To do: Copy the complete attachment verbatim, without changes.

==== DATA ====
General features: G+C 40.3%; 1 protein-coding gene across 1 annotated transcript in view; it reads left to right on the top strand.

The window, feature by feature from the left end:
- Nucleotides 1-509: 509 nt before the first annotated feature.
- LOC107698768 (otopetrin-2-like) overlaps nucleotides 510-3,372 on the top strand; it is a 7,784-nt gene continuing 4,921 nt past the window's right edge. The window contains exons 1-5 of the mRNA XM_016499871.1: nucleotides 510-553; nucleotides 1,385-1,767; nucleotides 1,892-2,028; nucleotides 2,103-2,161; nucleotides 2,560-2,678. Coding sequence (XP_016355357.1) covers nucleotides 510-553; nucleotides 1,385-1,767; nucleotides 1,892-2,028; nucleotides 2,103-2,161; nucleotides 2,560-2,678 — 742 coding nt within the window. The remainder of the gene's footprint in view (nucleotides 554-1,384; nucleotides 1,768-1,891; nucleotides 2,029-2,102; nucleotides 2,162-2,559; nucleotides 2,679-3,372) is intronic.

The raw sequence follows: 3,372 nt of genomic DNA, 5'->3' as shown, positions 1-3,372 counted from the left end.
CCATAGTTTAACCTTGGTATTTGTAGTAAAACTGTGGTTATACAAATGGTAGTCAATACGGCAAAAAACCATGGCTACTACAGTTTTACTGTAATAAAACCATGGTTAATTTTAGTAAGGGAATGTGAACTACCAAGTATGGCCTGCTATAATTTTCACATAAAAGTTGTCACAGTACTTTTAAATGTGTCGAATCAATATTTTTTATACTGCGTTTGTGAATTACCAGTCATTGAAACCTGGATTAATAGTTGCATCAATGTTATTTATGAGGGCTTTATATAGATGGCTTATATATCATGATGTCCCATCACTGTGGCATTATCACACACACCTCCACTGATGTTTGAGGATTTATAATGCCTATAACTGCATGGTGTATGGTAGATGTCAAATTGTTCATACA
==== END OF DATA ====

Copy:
General features: G+C 40.3%; 1 protein-coding gene across 1 annotated transcript in view; it reads left to right on the top strand.

The window, feature by feature from the left end:
- Nucleotides 1-509: 509 nt before the first annotated feature.
- LOC107698768 (otopetrin-2-like) overlaps nucleotides 510-3,372 on the top strand; it is a 7,784-nt gene continuing 4,921 nt past the window's right edge. The window contains exons 1-5 of the mRNA XM_016499871.1: nucleotides 510-553; nucleotides 1,385-1,767; nucleotides 1,892-2,028; nucleotides 2,103-2,161; nucleotides 2,560-2,678. Coding sequence (XP_016355357.1) covers nucleotides 510-553; nucleotides 1,385-1,767; nucleotides 1,892-2,028; nucleotides 2,103-2,161; nucleotides 2,560-2,678 — 742 coding nt within the window. The remainder of the gene's footprint in view (nucleotides 554-1,384; nucleotides 1,768-1,891; nucleotides 2,029-2,102; nucleotides 2,162-2,559; nucleotides 2,679-3,372) is intronic.

The raw sequence follows: 3,372 nt of genomic DNA, 5'->3' as shown, positions 1-3,372 counted from the left end.
CCATAGTTTAACCTTGGTATTTGTAGTAAAACTGTGGTTATACAAATGGTAGTCAATACGGCAAAAAACCATGGCTACTACAGTTTTACTGTAATAAAACCATGGTTAATTTTAGTAAGGGAATGTGAACTACCAAGTATGGCCTGCTATAATTTTCACATAAAAGTTGTCACAGTACTTTTAAATGTGTCGAATCAATATTTTTTATACTGCGTTTGTGAATTACCAGTCATTGAAACCTGGATTAATAGTTGCATCAATGTTATTTATGAGGGCTTTATATAGATGGCTTATATATCATGATGTCCCATCACTGTGGCATTATCACACACACCTCCACTGATGTTTGAGGATTTATAATGCCTATAACTGCATGGTGTATGGTAGATGTCAAATTGTTCATACA